FINDINGS AND RECOMMENDATIONS TO GRANT IN PART AND DENY IN PART DEFENDANTS' MOTION TO DISMISS (ECF No. 58)
ERICA P. GROSJEAN, Magistrate Judge.
Robert McDaniel ("Plaintiff") is a former state prisoner proceeding pro se with this civil rights action pursuant to 42 U.S.C. § 1983. Plaintiff alleges that he was deprived of witnesses and evidence with regard to disciplinary proceedings that took place in 2008. After substantial screening, the Court previously found that the Fourth Amended Complaint states cognizable claims for violations of due process against Defendants Davis, Chavez, and Loyd.
Defendants Davis, Chavez, and Loyd have moved to dismiss the Fourth Amended Complaint for failure to state a claim. Defendant Chavez claims that he is entitled to dismissal because he did not administer the disciplinary proceedings, and Defendant Loyd claims he is entitled to qualified immunity. Declining to incorporate by reference the disciplinary hearing reports and accepting all allegations of material fact in the Fourth Amended Complaint as true, the undersigned finds that Plaintiff has stated claims for violations of due process against Defendants Davis, Chavez, and Loyd, and that Defendant Loyd is not entitled to qualified immunity based on the limited record before the Court at this time. Accordingly, the undersigned recommends denying Defendants' motion to dismiss.
Plaintiff filed the Complaint commencing this action on June 15, 2010. (ECF No. 1). The Court first screened the Complaint pursuant to 28 U.S.C. § 1915A and issued an order on April 3, 2014 requiring Plaintiff to either file an amended complaint or notify the Court of his willingness to proceed with the claims found cognizable by the Court. (ECF No. 12). That order also provided substantial guidance regarding the legal standards to Plaintiff's purported claims and instructions regarding what was needed to allege such claims in an amendment. On August 18, 2014, Plaintiff filed the First Amended Complaint. (ECF No. 17). On September 15, 2014, with leave of court, Plaintiff filed the Second Amended Complaint. (ECF No. 21). On October 7, 2015, the Court screened Plaintiff's Second Amended Complaint and found certain cognizable claims against Defendant Davis for due process violations, and gave Plaintiff leave to amend. (ECF No. 28). Plaintiff filed the Third Amended Complaint on December 14, 2015. (ECF No. 33). Plaintiff then requested leave to file a supplement. (ECF No. 34). The Court granted leave to file a Fourth Amended Complaint on July 21, 2016. (ECF No. 38).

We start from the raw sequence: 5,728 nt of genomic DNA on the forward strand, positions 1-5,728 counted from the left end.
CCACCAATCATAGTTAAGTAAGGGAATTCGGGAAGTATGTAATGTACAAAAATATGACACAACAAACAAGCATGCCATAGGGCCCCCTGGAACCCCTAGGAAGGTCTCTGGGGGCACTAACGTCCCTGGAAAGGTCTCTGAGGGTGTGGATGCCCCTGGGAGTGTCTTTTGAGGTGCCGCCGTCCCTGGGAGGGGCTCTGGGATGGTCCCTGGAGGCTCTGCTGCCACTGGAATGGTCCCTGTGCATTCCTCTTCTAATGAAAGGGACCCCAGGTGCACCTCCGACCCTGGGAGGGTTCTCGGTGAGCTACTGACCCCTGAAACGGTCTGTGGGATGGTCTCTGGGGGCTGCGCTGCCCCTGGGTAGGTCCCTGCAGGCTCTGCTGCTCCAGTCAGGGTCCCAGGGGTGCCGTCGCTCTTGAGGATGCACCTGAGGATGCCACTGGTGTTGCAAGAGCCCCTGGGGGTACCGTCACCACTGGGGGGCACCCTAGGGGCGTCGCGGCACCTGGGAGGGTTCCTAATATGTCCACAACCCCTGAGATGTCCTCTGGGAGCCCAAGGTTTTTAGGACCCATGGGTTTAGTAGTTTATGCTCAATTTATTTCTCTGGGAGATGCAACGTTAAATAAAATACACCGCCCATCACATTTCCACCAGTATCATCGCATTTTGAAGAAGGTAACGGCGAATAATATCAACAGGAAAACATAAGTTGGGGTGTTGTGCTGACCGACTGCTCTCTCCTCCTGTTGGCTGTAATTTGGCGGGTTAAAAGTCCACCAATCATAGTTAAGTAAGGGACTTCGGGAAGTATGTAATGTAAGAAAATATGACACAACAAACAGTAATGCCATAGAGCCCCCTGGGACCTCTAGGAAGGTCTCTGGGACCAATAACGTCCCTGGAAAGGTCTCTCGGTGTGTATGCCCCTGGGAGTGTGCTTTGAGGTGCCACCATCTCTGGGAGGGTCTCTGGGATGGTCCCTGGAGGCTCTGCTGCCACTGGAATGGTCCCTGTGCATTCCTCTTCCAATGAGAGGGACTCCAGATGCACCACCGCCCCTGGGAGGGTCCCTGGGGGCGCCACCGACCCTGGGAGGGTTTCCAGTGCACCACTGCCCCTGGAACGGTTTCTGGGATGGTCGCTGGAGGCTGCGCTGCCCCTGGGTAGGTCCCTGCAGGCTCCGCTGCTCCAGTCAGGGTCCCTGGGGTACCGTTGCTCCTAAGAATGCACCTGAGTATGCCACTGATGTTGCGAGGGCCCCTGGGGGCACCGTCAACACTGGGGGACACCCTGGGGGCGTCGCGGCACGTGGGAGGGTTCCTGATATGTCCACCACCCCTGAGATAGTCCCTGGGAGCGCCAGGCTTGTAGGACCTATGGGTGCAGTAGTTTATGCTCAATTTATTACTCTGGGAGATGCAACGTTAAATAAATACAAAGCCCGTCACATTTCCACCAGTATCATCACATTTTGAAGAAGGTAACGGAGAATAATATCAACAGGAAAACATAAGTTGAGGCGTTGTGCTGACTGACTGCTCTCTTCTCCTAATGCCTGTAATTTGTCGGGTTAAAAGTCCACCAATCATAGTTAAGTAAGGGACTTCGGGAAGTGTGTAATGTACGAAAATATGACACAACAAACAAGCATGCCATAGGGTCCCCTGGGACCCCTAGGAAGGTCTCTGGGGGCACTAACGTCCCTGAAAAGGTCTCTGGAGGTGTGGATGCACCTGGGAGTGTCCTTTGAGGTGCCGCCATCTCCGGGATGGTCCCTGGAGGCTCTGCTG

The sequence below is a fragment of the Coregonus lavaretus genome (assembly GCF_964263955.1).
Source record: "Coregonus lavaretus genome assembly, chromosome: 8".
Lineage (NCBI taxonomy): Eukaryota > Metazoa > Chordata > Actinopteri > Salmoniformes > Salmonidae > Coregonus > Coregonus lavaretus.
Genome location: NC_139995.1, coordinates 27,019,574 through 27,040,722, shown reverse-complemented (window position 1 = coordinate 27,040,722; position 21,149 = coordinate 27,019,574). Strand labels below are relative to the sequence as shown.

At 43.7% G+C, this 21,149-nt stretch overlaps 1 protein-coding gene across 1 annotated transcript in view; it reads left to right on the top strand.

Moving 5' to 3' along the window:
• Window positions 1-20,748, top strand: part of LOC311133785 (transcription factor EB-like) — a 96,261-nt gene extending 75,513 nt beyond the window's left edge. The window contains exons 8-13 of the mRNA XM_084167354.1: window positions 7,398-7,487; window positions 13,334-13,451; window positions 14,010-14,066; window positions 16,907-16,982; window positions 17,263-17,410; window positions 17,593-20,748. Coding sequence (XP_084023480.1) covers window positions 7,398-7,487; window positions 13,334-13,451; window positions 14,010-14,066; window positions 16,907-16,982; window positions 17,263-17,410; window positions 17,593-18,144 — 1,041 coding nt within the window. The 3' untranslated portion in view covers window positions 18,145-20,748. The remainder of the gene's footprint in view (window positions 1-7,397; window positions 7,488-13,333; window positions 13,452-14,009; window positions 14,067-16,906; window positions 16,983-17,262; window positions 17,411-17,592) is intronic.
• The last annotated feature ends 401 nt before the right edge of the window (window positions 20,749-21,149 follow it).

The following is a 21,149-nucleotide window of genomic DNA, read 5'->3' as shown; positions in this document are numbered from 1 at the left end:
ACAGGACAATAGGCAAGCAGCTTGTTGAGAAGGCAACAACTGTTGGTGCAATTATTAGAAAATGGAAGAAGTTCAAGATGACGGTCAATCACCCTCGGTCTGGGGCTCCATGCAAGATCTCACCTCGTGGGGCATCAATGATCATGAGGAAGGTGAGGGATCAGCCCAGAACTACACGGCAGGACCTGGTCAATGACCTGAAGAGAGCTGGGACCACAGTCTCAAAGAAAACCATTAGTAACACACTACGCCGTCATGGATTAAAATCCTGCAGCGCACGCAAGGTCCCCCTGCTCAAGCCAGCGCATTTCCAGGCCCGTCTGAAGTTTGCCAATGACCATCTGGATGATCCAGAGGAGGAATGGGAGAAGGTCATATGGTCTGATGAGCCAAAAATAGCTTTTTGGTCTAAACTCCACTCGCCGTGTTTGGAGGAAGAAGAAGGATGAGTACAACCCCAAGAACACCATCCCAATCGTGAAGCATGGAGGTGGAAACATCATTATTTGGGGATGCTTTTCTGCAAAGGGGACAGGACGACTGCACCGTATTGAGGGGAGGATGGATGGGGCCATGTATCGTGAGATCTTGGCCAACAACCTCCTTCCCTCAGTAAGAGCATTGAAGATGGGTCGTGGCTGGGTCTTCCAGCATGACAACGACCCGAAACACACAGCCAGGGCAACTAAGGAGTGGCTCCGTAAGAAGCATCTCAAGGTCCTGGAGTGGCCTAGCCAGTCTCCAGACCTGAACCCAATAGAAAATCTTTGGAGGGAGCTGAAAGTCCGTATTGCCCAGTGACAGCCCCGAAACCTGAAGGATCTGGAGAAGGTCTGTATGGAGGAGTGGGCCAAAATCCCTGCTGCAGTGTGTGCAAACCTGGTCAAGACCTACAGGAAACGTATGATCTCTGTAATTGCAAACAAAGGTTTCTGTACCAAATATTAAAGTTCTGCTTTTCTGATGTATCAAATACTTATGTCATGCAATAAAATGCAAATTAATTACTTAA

Plaintiff filed the Fourth Amended Complaint ("FAC") on August 11, 2016. (ECF No. 39). The Court screened the FAC and found that it states cognizable claims for violations of due process against Defendants Davis, Chavez, and Loyd based on their administration of disciplinary proceedings. (ECF Nos. 40, 41). On October 31, 2016, the Court authorized service of the FAC. (ECF No. 42).
On March 28, 2017, Defendant Loyd filed the instant motion to dismiss. (ECF No. 58). On May 2, 2017, Defendants Chavez and Davis filed a joinder to the motion to dismiss. (ECF No. 61). Plaintiff has filed an opposition, and Defendants Chavez, Davis, and Loyd (collectively "Defendants") have filed a reply. (ECF Nos. 65, 66).
II. PLAINTIFF'S ALLEGATIONS IN THE FOURTH AMENDED COMPLAINT
Plaintiff's FAC concerns a disciplinary hearing that took place on July 19, 2008 and resulted in the forfeiture of 150 days good time credits. The hearing was overseen by Defendant Davis. Plaintiff alleges that the hearing was held outside the time limit requirements without the required reporting officer. Plaintiff further alleges that Defendant Davis denied all witnesses and the requested evidence from cameras.
Plaintiff was given a rehearing on November 21, 2008. It is not clear who administered the proceeding, but it appears that Defendants Chavez and Loyd were involved. Plaintiff alleges that the rehearing was authorized by using a tainted document. Petitioner further alleges that the rehearing lacked an adversarial process. All witnesses were denied, and there was no reporting officer. Defendant Chavez ignored Plaintiff's right to question the reporting officer and present a defense. He also denied Plaintiff's right to represent himself.
Plaintiff contends that a violation of the 30-day time limit should have precluded any forfeiture of credits. The FAC alleges that Defendants were involved in creating altered versions of a document in order to comply with certain date requirements. Plaintiff further alleges that Defendants Davis and Loyd altered reports by writing "none" in the sections regarding witnesses.
III. REQUEST FOR JUDICIAL NOTICE AND INCORPORATION BY REFERENCE